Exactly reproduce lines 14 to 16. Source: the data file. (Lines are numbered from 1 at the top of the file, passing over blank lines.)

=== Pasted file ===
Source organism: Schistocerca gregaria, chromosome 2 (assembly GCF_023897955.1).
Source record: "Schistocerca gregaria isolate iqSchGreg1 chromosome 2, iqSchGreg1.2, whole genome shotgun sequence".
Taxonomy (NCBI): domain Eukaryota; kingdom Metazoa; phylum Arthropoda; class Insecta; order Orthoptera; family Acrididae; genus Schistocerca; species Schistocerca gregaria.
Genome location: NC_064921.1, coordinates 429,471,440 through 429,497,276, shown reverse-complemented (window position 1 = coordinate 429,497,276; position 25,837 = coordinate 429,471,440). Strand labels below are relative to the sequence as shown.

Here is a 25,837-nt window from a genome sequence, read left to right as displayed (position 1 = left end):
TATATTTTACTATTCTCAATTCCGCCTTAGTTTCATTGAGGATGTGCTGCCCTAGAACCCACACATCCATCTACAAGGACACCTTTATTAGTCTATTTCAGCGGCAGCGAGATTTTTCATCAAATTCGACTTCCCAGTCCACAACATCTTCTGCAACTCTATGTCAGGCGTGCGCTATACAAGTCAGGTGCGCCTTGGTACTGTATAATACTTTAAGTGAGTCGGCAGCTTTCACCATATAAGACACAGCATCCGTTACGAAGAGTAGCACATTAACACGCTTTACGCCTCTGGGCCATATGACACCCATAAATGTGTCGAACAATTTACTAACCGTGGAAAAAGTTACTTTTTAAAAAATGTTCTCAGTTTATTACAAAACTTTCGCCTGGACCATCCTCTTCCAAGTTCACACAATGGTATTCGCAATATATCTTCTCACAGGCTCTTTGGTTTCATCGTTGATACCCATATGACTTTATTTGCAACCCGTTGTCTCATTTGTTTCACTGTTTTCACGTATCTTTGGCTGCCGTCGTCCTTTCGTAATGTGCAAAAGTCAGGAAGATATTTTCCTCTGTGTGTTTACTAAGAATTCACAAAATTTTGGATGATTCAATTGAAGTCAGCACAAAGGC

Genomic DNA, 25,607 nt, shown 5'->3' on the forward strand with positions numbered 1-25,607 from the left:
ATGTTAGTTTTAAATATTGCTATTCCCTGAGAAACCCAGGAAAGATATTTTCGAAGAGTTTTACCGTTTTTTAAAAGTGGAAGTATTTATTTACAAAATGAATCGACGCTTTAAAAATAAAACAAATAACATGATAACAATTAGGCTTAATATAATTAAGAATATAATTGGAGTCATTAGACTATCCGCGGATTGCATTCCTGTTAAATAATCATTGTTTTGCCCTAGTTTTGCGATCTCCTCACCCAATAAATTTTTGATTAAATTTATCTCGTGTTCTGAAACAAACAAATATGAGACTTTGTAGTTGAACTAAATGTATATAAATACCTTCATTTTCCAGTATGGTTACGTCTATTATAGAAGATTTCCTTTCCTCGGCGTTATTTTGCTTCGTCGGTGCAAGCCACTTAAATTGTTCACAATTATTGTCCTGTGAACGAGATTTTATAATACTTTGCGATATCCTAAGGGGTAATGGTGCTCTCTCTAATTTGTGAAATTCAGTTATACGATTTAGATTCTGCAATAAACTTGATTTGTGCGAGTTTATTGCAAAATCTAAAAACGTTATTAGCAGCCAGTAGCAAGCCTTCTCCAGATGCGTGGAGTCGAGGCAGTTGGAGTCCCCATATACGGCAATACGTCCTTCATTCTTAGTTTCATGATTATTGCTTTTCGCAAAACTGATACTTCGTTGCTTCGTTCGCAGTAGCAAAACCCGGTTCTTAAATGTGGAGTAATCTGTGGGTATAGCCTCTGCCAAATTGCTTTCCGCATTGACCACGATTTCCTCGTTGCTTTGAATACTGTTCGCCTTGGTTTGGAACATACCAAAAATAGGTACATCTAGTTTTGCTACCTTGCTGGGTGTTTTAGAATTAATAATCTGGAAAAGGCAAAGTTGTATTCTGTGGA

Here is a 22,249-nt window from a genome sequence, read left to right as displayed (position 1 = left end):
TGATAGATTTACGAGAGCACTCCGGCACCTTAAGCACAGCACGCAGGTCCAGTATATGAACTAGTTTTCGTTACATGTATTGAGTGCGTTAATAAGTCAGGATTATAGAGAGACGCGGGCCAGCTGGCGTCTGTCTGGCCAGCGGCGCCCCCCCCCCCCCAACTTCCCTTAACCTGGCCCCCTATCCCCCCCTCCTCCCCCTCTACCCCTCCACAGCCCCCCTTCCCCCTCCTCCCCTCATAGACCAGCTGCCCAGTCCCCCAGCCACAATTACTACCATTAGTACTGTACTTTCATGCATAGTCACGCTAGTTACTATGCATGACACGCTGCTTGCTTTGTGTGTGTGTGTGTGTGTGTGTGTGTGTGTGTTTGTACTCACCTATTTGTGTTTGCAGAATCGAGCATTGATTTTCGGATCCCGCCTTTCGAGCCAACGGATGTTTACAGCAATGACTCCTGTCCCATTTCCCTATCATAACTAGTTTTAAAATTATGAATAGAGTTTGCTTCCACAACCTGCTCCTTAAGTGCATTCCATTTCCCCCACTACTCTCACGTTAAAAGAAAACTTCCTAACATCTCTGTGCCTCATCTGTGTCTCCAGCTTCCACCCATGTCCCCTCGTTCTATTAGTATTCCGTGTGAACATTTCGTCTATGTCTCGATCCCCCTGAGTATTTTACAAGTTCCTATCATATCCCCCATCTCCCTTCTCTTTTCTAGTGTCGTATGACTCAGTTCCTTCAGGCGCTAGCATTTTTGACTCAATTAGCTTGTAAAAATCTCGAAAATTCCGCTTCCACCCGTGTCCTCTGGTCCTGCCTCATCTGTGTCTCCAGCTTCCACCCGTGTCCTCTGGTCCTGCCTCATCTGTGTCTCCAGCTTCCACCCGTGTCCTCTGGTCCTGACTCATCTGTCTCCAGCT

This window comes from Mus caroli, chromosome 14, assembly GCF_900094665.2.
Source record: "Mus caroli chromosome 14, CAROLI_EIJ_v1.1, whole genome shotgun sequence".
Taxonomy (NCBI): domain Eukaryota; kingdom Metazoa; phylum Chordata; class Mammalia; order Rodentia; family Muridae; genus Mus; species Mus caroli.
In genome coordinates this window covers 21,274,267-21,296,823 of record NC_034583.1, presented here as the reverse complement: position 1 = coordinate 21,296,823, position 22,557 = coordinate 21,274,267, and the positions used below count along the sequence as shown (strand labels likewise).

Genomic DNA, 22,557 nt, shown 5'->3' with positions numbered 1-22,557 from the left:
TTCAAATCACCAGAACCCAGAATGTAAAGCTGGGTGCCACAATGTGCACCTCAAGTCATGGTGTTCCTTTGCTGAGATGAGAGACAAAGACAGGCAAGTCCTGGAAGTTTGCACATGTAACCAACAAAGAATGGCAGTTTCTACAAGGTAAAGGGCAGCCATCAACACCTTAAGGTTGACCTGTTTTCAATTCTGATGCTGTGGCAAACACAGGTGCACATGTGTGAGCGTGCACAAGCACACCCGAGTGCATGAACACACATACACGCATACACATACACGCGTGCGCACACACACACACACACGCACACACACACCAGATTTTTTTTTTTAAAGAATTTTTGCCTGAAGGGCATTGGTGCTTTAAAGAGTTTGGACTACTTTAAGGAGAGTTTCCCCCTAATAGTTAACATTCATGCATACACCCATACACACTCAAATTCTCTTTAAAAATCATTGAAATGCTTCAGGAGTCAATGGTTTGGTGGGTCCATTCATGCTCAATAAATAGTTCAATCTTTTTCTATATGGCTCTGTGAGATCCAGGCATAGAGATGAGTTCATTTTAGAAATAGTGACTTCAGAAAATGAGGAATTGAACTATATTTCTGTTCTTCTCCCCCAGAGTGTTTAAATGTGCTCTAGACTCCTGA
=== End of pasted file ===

In genome coordinates this window covers 21,274,267-21,296,823 of record NC_034583.1, presented here as the reverse complement: position 1 = coordinate 21,296,823, position 22,557 = coordinate 21,274,267, and the positions used below count along the sequence as shown (strand labels likewise).

Genomic DNA, 22,557 nt, shown 5'->3' with positions numbered 1-22,557 from the left:
TTCAAATCACCAGAACCCAGAATGTAAAGCTGGGTGCCACAATGTGCACCTCAAGTCATGGTGTTCCTTTGCTGAGATGAGAGACAAAGACAGGCAAGTCCTGGAAGTTTGCACATGTAACCAACAAAGAATGGCAGTTTCTACAAGGTAAAGGGCAGCCATCAACACCTTAAGGTTGACCTGTTTTCAATTCTGATGCTGTGGCAAACACAGGTGCACATGTGTGAGCGTGCACAAGCACACCCGAGTGCATGAACACACATACACGCATACACATACACGCGTGCGCACACACACACACACACGCACACACACACCAGATTTTTTTTTTTAAAGAATTTTTGCCTGAAGGGCATTGGTGCTTTAAAGAGTTTGGACTACTTTAAGGAGAGTTTCCCCCTAATAGTTAACATTCATGCATACACCCATACACACTCAAATTCTCTTTAAAAATCATTGAAATGCTTCAGGAGTCAATGGTTTGGTGGGTCCATTCATGCTCAATAAATAGTTCAATCTTTTTCTATATGGCTCTGTGAGATCCAGGCATAGAGATGAGTTCATTTTAGAAATAGTGACTTCAGAAAATGAGGAATTGAACTATATTTCTGTTCTTCTCCCCCAGAGTGTTTAAATGTGCTCTAGACTCCTGA